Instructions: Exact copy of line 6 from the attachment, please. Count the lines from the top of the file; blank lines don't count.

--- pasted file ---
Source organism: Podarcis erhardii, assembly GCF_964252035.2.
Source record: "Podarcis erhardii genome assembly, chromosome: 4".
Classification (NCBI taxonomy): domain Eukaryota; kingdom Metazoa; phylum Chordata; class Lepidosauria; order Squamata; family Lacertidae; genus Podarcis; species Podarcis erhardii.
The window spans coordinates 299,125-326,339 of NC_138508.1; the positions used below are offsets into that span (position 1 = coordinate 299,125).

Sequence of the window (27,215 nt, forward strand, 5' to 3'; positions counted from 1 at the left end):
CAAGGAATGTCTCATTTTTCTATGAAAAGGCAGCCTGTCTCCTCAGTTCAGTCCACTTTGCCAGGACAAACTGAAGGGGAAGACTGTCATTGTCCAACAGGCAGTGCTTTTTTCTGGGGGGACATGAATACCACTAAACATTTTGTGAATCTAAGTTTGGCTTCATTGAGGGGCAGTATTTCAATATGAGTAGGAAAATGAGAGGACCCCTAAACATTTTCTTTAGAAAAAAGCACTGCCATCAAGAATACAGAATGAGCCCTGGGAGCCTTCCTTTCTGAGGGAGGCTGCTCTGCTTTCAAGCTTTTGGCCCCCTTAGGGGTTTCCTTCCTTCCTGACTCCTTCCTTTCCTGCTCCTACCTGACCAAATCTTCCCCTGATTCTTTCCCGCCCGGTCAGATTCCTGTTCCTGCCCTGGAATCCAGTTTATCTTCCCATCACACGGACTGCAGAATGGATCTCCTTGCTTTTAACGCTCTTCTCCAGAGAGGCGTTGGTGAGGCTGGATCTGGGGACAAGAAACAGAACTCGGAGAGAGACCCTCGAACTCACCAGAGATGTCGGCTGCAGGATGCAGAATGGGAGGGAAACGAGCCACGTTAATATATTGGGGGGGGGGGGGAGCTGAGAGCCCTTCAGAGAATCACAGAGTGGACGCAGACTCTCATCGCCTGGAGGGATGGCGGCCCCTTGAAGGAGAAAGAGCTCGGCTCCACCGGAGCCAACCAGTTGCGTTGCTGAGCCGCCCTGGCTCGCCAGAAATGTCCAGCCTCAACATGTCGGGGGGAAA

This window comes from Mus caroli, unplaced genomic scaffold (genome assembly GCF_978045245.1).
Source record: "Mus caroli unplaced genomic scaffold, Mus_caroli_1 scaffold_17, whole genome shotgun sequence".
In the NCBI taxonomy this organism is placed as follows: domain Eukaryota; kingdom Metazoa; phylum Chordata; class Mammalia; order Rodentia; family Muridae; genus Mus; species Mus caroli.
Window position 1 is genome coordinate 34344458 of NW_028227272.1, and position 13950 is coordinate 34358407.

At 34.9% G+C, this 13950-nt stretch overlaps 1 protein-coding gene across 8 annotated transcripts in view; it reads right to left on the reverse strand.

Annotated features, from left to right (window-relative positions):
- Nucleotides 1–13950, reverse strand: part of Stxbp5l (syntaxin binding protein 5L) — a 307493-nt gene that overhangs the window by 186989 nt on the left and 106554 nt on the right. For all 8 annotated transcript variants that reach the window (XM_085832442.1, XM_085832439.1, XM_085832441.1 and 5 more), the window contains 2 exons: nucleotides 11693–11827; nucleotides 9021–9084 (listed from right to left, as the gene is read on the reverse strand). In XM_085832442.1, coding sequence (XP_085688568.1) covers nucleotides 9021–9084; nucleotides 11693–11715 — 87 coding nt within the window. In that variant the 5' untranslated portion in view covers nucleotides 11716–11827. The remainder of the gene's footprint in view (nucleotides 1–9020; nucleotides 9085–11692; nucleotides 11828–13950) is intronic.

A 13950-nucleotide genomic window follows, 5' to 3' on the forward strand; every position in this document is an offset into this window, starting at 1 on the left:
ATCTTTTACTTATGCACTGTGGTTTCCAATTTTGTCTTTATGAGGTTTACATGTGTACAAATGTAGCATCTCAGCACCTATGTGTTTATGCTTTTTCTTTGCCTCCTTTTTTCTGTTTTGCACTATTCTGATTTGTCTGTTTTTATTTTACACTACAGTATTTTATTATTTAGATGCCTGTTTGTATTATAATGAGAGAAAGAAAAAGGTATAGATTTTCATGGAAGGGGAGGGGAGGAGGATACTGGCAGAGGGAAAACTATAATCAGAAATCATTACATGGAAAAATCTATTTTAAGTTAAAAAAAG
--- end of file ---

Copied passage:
CAAGGAATGTCTCATTTTTCTATGAAAAGGCAGCCTGTCTCCTCAGTTCAGTCCACTTTGCCAGGACAAACTGAAGGGGAAGACTGTCATTGTCCAACAGGCAGTGCTTTTTTCTGGGGGGACATGAATACCACTAAACATTTTGTGAATCTAAGTTTGGCTTCATTGAGGGGCAGTATTTCAATATGAGTAGGAAAATGAGAGGACCCCTAAACATTTTCTTTAGAAAAAAGCACTGCCATCAAGAATACAGAATGAGCCCTGGGAGCCTTCCTTTCTGAGGGAGGCTGCTCTGCTTTCAAGCTTTTGGCCCCCTTAGGGGTTTCCTTCCTTCCTGACTCCTTCCTTTCCTGCTCCTACCTGACCAAATCTTCCCCTGATTCTTTCCCGCCCGGTCAGATTCCTGTTCCTGCCCTGGAATCCAGTTTATCTTCCCATCACACGGACTGCAGAATGGATCTCCTTGCTTTTAACGCTCTTCTCCAGAGAGGCGTTGGTGAGGCTGGATCTGGGGACAAGAAACAGAACTCGGAGAGAGACCCTCGAACTCACCAGAGATGTCGGCTGCAGGATGCAGAATGGGAGGGAAACGAGCCACGTTAATATATTGGGGGGGGGGGGGAGCTGAGAGCCCTTCAGAGAATCACAGAGTGGACGCAGACTCTCATCGCCTGGAGGGATGGCGGCCCCTTGAAGGAGAAAGAGCTCGGCTCCACCGGAGCCAACCAGTTGCGTTGCTGAGCCGCCCTGGCTCGCCAGAAATGTCCAGCCTCAACATGTCGGGGGGAAA